By Livingston Smith
On Monday of this week, we celebrated Constitution Day that is meant to celebrate the adoption of the 1959 Constitution. This celebration of a country’s constitution must be regarded as a most significant event when one considers how crucial a constitution is for making a political community possible in the first place.
Broadly speaking, British civil servants at Whitehall, with little input from Caribbean publics, primarily produced the constitutions of Caribbean independent states. At independence, Commonwealth Caribbean countries adopted the parliamentary system known for the rule of the party which gets the majority of seats in an election. It is also known for its dual executive power structure in which the head of state, the Governor General, represents the British monarch and the Prime Minister is the head of government.
Political scientist Anthony Payne, specialist on this region, has observed that the Commonwealth Caribbean's legacy of liberal, representative institutions is a "political order based on the working of practices and commitments that have as their inspiration the Westminster system". According to Payne, this legacy includes, among its core elements, the convention of constitutionalism, the doctrine of civilian supremacy, the custom of competitive elections, the practice of pluralist representation and the 'presumption' of bureaucratic and police neutrality.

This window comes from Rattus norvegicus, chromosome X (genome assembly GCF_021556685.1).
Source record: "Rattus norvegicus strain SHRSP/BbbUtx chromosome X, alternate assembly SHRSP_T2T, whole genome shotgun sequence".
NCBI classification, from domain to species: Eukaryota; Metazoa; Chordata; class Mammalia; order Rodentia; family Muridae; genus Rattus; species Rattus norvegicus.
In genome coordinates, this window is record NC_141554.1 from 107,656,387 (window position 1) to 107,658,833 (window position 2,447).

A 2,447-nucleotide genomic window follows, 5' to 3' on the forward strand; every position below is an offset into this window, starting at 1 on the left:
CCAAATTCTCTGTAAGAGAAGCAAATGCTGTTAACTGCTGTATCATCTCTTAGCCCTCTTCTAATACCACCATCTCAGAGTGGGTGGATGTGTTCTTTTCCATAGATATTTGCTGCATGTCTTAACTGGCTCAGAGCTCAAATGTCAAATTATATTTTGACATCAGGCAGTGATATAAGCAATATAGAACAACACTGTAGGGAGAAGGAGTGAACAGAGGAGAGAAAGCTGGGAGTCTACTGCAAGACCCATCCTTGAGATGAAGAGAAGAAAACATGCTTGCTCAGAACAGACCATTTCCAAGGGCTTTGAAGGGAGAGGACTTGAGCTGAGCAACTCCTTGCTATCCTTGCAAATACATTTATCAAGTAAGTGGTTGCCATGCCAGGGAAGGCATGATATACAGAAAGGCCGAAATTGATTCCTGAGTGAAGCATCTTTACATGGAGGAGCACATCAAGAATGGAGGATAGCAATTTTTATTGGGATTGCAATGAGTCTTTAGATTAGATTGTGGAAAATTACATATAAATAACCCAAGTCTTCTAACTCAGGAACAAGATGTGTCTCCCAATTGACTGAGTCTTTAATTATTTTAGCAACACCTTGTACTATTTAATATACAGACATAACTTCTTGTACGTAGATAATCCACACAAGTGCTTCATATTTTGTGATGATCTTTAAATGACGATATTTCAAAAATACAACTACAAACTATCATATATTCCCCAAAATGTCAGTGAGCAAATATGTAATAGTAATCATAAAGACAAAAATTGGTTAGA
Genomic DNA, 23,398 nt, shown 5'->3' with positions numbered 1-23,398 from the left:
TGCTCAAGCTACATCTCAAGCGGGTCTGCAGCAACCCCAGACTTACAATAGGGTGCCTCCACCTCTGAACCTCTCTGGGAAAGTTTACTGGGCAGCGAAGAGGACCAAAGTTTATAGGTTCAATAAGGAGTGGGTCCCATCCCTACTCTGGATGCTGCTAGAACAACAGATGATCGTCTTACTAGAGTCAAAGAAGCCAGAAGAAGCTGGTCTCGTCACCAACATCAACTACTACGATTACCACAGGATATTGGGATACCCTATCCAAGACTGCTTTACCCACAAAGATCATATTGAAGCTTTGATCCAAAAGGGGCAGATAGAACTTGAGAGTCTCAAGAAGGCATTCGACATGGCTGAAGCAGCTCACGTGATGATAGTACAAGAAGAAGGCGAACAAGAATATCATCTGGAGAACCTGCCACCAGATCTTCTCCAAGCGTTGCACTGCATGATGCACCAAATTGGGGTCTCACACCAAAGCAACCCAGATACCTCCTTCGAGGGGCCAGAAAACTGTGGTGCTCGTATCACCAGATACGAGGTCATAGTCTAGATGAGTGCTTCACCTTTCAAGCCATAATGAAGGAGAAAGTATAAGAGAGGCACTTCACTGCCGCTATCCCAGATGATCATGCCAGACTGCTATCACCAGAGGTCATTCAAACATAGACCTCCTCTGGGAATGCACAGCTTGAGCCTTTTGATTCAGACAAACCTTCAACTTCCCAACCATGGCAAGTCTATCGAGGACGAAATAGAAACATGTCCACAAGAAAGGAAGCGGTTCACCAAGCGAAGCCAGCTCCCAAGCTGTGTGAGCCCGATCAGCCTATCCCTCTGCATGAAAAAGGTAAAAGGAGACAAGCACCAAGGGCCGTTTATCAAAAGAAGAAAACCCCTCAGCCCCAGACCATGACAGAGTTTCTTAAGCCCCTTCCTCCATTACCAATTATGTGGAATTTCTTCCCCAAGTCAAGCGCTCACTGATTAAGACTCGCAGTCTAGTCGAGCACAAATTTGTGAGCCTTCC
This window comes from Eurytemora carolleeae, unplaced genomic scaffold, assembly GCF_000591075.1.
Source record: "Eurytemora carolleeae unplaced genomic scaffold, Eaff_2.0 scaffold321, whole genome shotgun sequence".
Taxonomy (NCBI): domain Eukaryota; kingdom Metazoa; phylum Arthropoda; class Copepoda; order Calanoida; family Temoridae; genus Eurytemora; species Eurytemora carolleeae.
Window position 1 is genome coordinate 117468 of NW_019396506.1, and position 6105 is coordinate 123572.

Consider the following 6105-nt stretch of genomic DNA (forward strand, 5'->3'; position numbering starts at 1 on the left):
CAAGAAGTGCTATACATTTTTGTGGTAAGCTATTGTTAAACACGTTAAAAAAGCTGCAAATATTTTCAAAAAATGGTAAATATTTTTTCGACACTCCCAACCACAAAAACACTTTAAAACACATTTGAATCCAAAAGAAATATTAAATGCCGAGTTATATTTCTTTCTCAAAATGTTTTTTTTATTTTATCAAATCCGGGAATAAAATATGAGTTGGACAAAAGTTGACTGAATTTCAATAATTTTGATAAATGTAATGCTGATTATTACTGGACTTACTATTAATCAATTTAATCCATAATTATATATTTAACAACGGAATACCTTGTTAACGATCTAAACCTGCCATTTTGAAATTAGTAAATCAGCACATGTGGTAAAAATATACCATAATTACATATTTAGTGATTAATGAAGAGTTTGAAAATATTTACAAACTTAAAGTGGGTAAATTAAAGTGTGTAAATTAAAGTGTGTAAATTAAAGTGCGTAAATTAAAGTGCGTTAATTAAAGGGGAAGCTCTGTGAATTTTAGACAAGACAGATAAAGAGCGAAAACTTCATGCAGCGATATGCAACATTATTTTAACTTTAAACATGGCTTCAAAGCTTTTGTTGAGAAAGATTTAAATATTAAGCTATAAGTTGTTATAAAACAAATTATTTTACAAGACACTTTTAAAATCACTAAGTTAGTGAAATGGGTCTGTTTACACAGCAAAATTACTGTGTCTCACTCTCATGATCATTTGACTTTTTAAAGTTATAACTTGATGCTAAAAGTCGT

‘The convention of constitutionalism’ as Payne calls it, really means that all persons in the country are required to abide by the provisions of the constitution. This makes for what is called the ‘rule of law’. This idea that each person is equally under the law and that the law is applied equally is a cardinal requirement for the operation of modern civilized societies. This is so irrespective of the fact that it does not happen in this way for all cases.